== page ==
Magic Torch in the Greenock Sugar Sheds

In summer 2011, following the return of The Tall Ships to Greenock, Magic Torch initiated a campaign to have Greenock's historic Sugar Sheds used for community activities, bringing it back to life with art, music, song, food and dance, just as it had been during the Tall Ships event. Within a very short space of time, we had a facebook page with thousands of followers, a petition with hundreds of signatures and national press interest. Good stuff.

This blog isn't directly about community stuff, so I mention it partly because even years later, I still get linked to the whole campaign and debate, but mostly because I still occasionally write stuff inspired by the sheds. I'm lucky enough to see them every day out of my window.

While directly linked to Magic Torch's belief in local heritage, and my own feelings about the often dubious merits of what is sometimes referred to as regeneration, we felt the campaign merited its own blog, which we have left up online here, even though the campaign is no longer active. You can also visit the facebook page which kicked it all off


Our principle method of getting people interested was around creative engagement and response. So, one of the most fun things about the campaign, was asking local bands to reinterpret "Celebration Ode", the poem written to commemorate the inauguration of the James Watt Dock 130 years ago.

 Celebration Ode 2011 by Sugar Sheds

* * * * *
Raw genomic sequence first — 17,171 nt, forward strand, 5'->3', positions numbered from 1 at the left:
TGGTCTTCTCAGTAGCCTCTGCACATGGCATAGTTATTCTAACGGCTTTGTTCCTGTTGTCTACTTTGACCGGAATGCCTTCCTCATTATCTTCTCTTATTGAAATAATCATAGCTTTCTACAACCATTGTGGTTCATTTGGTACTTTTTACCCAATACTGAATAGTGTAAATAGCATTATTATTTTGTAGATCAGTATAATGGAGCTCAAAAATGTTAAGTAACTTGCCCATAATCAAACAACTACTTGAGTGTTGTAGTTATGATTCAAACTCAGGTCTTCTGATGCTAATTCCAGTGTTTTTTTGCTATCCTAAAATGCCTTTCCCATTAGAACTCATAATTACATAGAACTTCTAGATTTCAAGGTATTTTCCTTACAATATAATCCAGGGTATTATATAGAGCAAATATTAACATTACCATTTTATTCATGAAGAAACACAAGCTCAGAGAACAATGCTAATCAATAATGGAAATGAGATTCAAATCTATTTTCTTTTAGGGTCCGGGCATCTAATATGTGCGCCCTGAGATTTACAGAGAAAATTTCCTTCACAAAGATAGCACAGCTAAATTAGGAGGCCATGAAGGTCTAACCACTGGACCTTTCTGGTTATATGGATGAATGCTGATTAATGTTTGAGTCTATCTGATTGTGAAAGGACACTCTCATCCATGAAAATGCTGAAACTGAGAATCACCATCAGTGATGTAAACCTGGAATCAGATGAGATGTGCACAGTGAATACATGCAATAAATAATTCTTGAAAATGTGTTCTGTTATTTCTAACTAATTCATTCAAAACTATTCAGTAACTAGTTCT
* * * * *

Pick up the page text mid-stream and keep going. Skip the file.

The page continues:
I also had good fun writing and recording a Sugar Sheds inspired Ghost Story which reached the finals of the Woman In Black Ghost Story competition in December 2011. Then it got totally battered.




Even though the campaign hasn't really been "live" since early 2012, you'd be surprised how often having an opinion can interfere with your day job. In summer 2013, an evaluation report suggested that local regeneration company Riverside Inverclyde had lost money on the James Watt Dock deal (which included the Sugar Sheds) and that the site was unsuitable for investment. Which I suppose ironically means that it would probably have been a smart move to dump it on the community after all...ah well. Though there is actually a fund available, Heritage Enterprise, which can help bridge the budget deficit in historic buildings development, providing the community are involved. Learning curves all round there I think. .. but the Sheds continue to inspire local interest, with a few arts and cultural projects (some of which I've been involved with) managing to get the use of the buildings over the last few years and months.

The Heritage Lottery funded Identity project run by Inverclyde Community Development Trust worked with Riverside Inverclyde, James Watt College and Inverclyde Council to secure permission for a one day event in the Sugar Sheds...a performance of a play written by local school pupils with support from scriptwriter Danny McCahon (Waterloo Road, Casualty, River City)

From 2013 - 2014, a major arts project funded by Heritage Lottery Fund and the Weir Trust, exploring the history of the sheds is taking place. It's called Absent Voices. Have a look at what they are getting up to...awesome.

In June 2014, a commonwealth project called White Gold staged a massive aerial arts performance in the Sugar Sheds, based on stories collated by volunteers at The Dutch Gable House. The performance really was something rather special.

Local regeneration, public art, steam power, superheroes and the Sugar Sheds also feature in my childrens book The Superpower Project, which is due to be published by Kelpies books in early 2016.

And finally, our most recent work "inspired by" the sheds, is this wee mini comic featuring everyones favourite anti-nationalisation logo Mr Cube...